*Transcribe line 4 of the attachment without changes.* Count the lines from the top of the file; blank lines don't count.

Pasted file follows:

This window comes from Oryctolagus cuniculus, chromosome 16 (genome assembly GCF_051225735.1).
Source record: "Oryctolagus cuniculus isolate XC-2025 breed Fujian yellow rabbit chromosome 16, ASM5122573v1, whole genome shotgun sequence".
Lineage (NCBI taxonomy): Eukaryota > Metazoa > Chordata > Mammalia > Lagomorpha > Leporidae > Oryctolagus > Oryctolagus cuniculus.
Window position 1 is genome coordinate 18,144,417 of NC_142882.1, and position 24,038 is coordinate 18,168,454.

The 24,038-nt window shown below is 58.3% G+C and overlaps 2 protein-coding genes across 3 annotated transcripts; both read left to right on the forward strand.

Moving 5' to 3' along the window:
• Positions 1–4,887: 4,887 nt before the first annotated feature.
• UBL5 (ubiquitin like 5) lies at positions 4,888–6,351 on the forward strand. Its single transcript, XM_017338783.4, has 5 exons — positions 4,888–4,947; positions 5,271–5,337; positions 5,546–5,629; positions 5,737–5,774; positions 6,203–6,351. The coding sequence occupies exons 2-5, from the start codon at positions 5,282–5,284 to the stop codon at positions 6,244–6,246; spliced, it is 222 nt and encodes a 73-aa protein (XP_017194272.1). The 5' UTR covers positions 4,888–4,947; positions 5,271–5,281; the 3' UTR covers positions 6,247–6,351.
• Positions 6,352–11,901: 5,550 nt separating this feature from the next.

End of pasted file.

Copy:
Window position 1 is genome coordinate 18,144,417 of NC_142882.1, and position 24,038 is coordinate 18,168,454.